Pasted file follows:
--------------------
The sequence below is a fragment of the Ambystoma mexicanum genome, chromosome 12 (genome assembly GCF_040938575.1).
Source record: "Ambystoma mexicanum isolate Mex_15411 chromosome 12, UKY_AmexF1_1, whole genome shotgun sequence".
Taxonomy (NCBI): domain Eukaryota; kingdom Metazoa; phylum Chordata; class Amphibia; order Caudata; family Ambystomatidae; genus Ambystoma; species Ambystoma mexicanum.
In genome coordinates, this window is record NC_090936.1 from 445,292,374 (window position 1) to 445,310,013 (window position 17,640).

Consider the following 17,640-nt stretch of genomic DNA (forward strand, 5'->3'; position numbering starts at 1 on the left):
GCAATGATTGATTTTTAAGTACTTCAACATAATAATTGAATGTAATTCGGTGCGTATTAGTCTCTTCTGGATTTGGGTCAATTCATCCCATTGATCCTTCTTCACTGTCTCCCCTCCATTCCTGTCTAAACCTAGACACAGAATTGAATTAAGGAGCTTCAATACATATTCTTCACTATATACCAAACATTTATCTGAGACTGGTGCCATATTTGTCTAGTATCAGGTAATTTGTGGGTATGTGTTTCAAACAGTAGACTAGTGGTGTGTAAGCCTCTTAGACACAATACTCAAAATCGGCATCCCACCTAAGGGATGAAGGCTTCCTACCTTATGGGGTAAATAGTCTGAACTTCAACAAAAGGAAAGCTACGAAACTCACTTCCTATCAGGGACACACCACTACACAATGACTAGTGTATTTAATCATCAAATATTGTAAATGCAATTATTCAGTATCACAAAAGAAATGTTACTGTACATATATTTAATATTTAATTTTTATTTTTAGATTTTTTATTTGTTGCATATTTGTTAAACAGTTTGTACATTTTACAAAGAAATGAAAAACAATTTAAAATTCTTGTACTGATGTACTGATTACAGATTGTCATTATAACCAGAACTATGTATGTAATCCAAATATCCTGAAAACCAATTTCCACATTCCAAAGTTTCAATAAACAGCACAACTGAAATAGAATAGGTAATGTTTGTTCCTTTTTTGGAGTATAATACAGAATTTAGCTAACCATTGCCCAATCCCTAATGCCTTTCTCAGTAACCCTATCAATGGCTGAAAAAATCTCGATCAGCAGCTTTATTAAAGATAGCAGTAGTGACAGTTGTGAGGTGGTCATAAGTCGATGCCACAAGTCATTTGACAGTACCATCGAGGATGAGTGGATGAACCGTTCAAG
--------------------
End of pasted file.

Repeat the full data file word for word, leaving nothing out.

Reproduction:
The sequence below is a fragment of the Ambystoma mexicanum genome, chromosome 12 (genome assembly GCF_040938575.1).
Source record: "Ambystoma mexicanum isolate Mex_15411 chromosome 12, UKY_AmexF1_1, whole genome shotgun sequence".
Taxonomy (NCBI): domain Eukaryota; kingdom Metazoa; phylum Chordata; class Amphibia; order Caudata; family Ambystomatidae; genus Ambystoma; species Ambystoma mexicanum.
In genome coordinates, this window is record NC_090936.1 from 445,292,374 (window position 1) to 445,310,013 (window position 17,640).

Consider the following 17,640-nt stretch of genomic DNA (forward strand, 5'->3'; position numbering starts at 1 on the left):
GCAATGATTGATTTTTAAGTACTTCAACATAATAATTGAATGTAATTCGGTGCGTATTAGTCTCTTCTGGATTTGGGTCAATTCATCCCATTGATCCTTCTTCACTGTCTCCCCTCCATTCCTGTCTAAACCTAGACACAGAATTGAATTAAGGAGCTTCAATACATATTCTTCACTATATACCAAACATTTATCTGAGACTGGTGCCATATTTGTCTAGTATCAGGTAATTTGTGGGTATGTGTTTCAAACAGTAGACTAGTGGTGTGTAAGCCTCTTAGACACAATACTCAAAATCGGCATCCCACCTAAGGGATGAAGGCTTCCTACCTTATGGGGTAAATAGTCTGAACTTCAACAAAAGGAAAGCTACGAAACTCACTTCCTATCAGGGACACACCACTACACAATGACTAGTGTATTTAATCATCAAATATTGTAAATGCAATTATTCAGTATCACAAAAGAAATGTTACTGTACATATATTTAATATTTAATTTTTATTTTTAGATTTTTTATTTGTTGCATATTTGTTAAACAGTTTGTACATTTTACAAAGAAATGAAAAACAATTTAAAATTCTTGTACTGATGTACTGATTACAGATTGTCATTATAACCAGAACTATGTATGTAATCCAAATATCCTGAAAACCAATTTCCACATTCCAAAGTTTCAATAAACAGCACAACTGAAATAGAATAGGTAATGTTTGTTCCTTTTTTGGAGTATAATACAGAATTTAGCTAACCATTGCCCAATCCCTAATGCCTTTCTCAGTAACCCTATCAATGGCTGAAAAAATCTCGATCAGCAGCTTTATTAAAGATAGCAGTAGTGACAGTTGTGAGGTGGTCATAAGTCGATGCCACAAGTCATTTGACAGTACCATCGAGGATGAGTGGATGAACCGTTCAAG